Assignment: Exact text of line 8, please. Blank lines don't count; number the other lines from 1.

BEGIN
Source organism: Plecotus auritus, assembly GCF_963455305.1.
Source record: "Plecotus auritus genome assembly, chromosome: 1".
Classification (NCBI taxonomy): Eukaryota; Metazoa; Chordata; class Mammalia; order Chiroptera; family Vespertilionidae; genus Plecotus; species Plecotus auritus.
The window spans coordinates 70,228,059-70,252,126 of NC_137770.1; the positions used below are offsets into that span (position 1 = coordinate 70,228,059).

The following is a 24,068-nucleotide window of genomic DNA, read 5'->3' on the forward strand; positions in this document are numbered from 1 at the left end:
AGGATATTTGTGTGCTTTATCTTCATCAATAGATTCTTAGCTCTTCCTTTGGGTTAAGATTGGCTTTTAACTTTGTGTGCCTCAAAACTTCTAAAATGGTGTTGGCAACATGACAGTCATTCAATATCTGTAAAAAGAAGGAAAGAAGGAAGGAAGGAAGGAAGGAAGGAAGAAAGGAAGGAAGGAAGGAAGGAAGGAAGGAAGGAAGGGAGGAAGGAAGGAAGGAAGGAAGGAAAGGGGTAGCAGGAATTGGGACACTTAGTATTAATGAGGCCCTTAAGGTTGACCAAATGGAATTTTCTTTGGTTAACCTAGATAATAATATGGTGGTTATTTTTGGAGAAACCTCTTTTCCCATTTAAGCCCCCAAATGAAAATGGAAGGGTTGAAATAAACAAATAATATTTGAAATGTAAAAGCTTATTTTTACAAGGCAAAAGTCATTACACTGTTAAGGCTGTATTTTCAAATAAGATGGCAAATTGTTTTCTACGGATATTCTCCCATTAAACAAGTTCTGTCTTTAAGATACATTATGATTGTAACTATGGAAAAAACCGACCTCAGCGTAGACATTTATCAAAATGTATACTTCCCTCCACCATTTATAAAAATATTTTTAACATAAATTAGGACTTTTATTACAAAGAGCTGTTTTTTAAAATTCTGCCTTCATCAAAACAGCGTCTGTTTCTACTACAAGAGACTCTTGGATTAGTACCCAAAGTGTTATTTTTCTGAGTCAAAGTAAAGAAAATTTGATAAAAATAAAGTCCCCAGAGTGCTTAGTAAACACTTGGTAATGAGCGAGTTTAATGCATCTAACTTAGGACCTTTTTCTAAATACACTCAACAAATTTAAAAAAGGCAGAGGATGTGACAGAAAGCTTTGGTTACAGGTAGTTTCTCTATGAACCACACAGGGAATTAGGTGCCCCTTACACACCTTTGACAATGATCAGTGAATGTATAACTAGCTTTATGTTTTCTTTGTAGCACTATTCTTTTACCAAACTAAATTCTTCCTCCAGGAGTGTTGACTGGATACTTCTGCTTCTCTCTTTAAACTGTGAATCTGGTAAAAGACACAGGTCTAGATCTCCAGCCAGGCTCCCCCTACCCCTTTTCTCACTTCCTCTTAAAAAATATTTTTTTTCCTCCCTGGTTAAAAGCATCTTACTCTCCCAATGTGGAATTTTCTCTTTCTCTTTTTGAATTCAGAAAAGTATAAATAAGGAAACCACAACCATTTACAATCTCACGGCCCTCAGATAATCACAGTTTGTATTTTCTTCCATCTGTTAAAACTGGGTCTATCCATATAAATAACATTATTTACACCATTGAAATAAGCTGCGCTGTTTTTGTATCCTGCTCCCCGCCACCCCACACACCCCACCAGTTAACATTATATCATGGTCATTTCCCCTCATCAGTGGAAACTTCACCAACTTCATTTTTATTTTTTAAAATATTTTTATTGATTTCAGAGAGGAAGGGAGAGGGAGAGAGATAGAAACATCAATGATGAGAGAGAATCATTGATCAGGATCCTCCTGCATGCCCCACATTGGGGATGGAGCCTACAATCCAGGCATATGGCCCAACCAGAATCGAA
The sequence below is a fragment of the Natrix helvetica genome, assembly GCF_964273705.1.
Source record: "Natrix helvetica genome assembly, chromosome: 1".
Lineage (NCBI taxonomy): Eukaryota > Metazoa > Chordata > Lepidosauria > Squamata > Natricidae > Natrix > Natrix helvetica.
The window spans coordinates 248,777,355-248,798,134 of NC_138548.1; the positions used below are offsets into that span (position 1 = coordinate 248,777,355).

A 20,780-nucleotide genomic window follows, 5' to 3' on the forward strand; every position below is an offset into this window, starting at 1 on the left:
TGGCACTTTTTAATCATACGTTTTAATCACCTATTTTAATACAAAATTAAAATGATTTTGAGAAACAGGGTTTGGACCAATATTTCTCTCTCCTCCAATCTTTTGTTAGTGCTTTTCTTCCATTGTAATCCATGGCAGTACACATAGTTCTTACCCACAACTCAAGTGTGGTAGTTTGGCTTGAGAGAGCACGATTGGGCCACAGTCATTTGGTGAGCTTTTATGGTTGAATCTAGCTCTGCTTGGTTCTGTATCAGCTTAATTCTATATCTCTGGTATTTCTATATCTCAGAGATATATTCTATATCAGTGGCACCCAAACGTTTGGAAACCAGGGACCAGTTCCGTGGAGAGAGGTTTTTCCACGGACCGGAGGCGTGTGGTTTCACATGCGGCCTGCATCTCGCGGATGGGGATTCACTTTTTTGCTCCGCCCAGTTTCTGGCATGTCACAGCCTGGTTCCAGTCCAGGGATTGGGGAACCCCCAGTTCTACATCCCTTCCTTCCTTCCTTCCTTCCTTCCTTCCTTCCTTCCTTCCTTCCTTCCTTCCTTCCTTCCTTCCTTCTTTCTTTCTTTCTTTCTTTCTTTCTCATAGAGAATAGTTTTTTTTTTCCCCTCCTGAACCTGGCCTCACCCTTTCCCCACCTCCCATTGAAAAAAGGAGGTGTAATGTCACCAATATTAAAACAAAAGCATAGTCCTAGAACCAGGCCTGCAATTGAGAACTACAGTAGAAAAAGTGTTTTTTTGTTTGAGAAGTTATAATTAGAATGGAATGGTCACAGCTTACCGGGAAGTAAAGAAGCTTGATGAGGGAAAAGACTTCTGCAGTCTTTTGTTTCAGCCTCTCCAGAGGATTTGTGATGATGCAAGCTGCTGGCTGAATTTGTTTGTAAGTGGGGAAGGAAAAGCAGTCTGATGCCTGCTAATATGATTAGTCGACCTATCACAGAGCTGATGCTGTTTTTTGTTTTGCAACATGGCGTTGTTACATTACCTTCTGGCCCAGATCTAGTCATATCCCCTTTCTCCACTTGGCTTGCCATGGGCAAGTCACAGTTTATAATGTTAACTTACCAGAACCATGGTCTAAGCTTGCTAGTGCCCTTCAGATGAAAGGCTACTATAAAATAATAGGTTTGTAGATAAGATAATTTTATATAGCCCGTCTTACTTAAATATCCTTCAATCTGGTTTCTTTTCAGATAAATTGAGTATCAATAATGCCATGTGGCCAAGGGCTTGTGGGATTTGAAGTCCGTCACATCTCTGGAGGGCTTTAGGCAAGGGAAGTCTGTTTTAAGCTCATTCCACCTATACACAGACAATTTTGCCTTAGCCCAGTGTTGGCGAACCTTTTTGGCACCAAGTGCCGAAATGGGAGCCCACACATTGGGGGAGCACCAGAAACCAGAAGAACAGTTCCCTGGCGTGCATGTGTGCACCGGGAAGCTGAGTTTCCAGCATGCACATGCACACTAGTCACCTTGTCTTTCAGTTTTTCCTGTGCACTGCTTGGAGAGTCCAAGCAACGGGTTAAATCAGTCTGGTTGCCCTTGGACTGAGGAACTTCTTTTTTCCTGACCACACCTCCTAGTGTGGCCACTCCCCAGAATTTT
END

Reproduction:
Source record: "Natrix helvetica genome assembly, chromosome: 1".